Debug Dump Files and Setup Log Files in Disk Cleanup window
The above two items appear in my Disk Cleanup window, and I would question if it is o:k to delete them. The first occupies a space of 283 KB and the other 2537 KB. The description given of these two files in the Disk Cleanup window is "Files created by
I have a second question: I have approx. 5 GB left as free space on my "C" Hard Drive. Is this considered sufficient or should I have more? I am a retired senior and only use the computer for basic items.
I have a Dell Dimension 4100 Desktop computer with Windows XP - Home Edition Operating System - Service Pack 3, Pentium 111 with 930 MHZ, 20 GB Hard Drive and 512 MB of RAM. The file system is FAT 32.
Many thanks for your co-operation and response.
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"Debug dump files" are copies of the contents of your computer's memory.
When a program crashes, it will sometimes "dump" some or all of the
contents of RAM to a file on your hard disk. The file is only useful to
a technical support person who is trying to understand why the program
crashed. (Most tech support people have no clue what to do with a dump
Unless you've been asked to submit a dump file for inspection, feel free
to get rid of them.
Setup log files are files that "log" a program's installation. If you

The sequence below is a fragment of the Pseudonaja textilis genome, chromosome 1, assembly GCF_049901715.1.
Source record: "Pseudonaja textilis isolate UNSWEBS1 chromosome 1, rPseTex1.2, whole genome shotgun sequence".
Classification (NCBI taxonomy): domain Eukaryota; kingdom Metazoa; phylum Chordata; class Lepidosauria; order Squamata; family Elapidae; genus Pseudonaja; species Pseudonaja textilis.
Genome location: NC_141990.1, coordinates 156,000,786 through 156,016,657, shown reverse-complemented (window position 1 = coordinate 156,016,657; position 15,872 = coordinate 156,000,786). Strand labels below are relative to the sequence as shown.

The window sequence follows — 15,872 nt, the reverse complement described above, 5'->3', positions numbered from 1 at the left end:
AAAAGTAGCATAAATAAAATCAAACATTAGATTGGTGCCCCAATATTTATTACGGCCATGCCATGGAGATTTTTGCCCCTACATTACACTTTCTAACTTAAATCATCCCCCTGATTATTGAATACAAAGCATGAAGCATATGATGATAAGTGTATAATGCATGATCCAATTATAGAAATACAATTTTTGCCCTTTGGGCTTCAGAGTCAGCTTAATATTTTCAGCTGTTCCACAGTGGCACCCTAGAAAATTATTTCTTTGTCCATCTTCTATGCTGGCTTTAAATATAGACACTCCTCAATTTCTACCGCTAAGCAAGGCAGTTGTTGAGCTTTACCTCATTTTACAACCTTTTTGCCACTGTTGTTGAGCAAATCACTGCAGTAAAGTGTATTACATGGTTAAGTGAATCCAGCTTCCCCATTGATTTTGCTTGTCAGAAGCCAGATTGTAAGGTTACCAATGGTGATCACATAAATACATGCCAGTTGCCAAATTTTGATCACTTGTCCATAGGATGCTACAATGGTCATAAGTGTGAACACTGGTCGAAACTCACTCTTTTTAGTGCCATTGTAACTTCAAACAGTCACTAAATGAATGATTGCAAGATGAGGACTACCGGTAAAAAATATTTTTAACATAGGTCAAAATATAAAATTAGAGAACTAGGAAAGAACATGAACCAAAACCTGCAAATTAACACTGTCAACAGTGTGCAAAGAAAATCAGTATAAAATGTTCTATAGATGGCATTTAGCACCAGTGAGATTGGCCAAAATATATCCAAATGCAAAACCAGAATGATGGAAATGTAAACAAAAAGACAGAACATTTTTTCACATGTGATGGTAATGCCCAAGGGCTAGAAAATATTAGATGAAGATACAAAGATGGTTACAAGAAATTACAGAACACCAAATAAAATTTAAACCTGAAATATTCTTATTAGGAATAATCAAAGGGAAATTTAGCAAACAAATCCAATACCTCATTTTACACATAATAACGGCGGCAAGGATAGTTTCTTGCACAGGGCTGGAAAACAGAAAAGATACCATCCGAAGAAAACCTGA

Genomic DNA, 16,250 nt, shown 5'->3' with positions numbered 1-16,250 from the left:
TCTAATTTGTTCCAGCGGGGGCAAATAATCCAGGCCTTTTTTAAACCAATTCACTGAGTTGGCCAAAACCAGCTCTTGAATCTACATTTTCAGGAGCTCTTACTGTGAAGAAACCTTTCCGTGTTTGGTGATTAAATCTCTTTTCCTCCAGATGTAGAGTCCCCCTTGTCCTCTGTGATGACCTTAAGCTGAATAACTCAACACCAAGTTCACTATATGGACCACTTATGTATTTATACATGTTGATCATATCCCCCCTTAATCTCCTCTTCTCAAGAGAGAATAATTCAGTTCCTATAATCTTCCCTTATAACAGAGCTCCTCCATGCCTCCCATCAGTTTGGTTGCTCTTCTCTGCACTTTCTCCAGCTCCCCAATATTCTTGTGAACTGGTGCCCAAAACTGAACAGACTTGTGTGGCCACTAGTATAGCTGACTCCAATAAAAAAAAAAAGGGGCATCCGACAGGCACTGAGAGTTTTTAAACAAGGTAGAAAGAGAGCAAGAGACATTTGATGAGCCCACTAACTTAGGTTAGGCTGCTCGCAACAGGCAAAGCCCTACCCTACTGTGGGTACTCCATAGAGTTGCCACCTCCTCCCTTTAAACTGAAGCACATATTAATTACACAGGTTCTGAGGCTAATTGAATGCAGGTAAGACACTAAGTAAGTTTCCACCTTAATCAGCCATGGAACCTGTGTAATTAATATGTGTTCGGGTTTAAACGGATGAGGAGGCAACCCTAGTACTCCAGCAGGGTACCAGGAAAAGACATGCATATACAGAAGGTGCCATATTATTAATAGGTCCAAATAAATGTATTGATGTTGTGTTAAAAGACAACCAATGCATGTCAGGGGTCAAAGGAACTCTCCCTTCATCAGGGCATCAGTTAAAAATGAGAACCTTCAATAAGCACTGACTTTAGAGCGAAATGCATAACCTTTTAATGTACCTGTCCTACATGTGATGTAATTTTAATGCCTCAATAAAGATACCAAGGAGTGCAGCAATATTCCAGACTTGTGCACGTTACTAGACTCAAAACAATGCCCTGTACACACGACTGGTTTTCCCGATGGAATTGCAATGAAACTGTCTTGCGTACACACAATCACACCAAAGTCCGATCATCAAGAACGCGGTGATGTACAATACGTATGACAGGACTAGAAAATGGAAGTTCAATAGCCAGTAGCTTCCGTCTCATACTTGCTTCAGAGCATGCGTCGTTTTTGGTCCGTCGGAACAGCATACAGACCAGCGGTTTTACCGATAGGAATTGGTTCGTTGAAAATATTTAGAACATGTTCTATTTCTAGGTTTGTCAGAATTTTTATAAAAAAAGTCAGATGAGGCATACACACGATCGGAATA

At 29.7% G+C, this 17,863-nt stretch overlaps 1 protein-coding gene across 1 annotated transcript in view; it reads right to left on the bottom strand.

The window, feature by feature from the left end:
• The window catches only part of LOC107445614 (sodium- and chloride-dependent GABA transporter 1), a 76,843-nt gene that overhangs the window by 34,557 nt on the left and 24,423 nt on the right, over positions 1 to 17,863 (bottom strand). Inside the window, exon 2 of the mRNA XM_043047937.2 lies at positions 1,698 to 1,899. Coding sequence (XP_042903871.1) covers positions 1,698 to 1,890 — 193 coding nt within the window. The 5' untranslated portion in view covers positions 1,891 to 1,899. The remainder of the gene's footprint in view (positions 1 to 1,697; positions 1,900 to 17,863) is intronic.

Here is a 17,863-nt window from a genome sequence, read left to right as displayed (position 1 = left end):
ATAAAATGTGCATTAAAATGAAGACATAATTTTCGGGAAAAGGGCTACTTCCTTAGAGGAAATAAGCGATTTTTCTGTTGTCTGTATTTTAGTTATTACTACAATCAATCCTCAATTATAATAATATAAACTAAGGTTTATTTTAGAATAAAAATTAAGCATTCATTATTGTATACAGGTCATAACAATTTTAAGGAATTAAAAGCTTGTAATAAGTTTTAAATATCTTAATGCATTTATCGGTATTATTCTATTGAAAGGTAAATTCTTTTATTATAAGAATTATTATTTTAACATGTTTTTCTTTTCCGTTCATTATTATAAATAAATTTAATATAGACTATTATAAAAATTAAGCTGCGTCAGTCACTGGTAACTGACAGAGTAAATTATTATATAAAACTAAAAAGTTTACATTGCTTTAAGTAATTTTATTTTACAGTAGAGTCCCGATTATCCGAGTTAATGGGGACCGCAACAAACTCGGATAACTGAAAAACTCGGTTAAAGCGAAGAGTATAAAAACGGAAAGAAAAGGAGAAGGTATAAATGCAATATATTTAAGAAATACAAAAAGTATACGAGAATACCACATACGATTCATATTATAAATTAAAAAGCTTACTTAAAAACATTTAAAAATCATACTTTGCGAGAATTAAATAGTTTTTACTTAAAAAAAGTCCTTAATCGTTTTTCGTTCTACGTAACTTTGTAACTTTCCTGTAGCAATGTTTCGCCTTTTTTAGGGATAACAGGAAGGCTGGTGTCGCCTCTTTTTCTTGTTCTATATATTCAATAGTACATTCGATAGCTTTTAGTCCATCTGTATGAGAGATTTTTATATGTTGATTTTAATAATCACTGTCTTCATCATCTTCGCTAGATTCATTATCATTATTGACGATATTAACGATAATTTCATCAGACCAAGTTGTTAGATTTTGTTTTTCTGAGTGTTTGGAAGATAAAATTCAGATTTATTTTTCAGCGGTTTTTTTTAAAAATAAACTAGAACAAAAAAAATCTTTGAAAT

look at one (they're really just text files - open with Notepad) you'll
see that they give a blow-by-blow description of how the program was
installed, in glorious detail.
If a program did not install properly, the setup log will tell you what
went wrong. If you haven't had an install go badly, feel free to ditch
these files as well.
On the question of how much free disk space is enough...there are no
standards. 15% of your disk needs to be unoccupied in order for Windows
built-in defragmenter to work. Beyond that, it's up to you.
Your CPU is another story. It won't be easy to find effective security
software that will operate on a P3. Even if you only use the computer
for basic items, an internet connection is basic enough for an online
criminal to find you.
Another community answer from the Windows XP newsgroups
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